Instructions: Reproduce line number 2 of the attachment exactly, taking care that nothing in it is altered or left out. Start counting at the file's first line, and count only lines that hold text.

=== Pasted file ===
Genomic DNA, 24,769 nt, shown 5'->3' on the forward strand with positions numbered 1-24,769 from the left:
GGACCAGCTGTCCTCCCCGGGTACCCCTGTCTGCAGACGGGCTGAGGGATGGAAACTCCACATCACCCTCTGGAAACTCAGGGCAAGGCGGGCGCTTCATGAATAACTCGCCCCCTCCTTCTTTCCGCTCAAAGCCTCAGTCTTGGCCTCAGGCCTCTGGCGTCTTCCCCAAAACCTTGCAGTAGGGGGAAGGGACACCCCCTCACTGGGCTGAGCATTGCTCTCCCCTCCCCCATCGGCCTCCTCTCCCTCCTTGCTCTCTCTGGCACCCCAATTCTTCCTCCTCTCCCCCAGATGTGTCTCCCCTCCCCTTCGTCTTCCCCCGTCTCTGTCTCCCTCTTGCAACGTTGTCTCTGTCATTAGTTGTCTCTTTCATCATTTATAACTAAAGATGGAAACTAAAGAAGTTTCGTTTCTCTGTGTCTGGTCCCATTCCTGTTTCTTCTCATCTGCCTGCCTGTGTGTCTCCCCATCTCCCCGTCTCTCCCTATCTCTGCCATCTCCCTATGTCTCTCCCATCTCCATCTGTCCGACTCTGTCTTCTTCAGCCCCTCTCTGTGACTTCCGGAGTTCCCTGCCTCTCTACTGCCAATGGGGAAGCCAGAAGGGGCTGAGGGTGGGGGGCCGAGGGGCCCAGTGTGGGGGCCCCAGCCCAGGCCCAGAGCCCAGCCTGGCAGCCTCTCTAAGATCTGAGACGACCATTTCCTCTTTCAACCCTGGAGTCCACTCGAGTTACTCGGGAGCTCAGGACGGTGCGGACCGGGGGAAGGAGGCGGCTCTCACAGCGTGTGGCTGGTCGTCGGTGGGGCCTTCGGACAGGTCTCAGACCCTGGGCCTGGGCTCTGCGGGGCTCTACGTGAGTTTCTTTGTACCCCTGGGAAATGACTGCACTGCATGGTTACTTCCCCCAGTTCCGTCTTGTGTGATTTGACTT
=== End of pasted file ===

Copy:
GGACCAGCTGTCCTCCCCGGGTACCCCTGTCTGCAGACGGGCTGAGGGATGGAAACTCCACATCACCCTCTGGAAACTCAGGGCAAGGCGGGCGCTTCATGAATAACTCGCCCCCTCCTTCTTTCCGCTCAAAGCCTCAGTCTTGGCCTCAGGCCTCTGGCGTCTTCCCCAAAACCTTGCAGTAGGGGGAAGGGACACCCCCTCACTGGGCTGAGCATTGCTCTCCCCTCCCCCATCGGCCTCCTCTCCCTCCTTGCTCTCTCTGGCACCCCAATTCTTCCTCCTCTCCCCCAGATGTGTCTCCCCTCCCCTTCGTCTTCCCCCGTCTCTGTCTCCCTCTTGCAACGTTGTCTCTGTCATTAGTTGTCTCTTTCATCATTTATAACTAAAGATGGAAACTAAAGAAGTTTCGTTTCTCTGTGTCTGGTCCCATTCCTGTTTCTTCTCATCTGCCTGCCTGTGTGTCTCCCCATCTCCCCGTCTCTCCCTATCTCTGCCATCTCCCTATGTCTCTCCCATCTCCATCTGTCCGACTCTGTCTTCTTCAGCCCCTCTCTGTGACTTCCGGAGTTCCCTGCCTCTCTACTGCCAATGGGGAAGCCAGAAGGGGCTGAGGGTGGGGGGCCGAGGGGCCCAGTGTGGGGGCCCCAGCCCAGGCCCAGAGCCCAGCCTGGCAGCCTCTCTAAGATCTGAGACGACCATTTCCTCTTTCAACCCTGGAGTCCACTCGAGTTACTCGGGAGCTCAGGACGGTGCGGACCGGGGGAAGGAGGCGGCTCTCACAGCGTGTGGCTGGTCGTCGGTGGGGCCTTCGGACAGGTCTCAGACCCTGGGCCTGGGCTCTGCGGGGCTCTACGTGAGTTTCTTTGTACCCCTGGGAAATGACTGCACTGCATGGTTACTTCCCCCAGTTCCGTCTTGTGTGATTTGACTT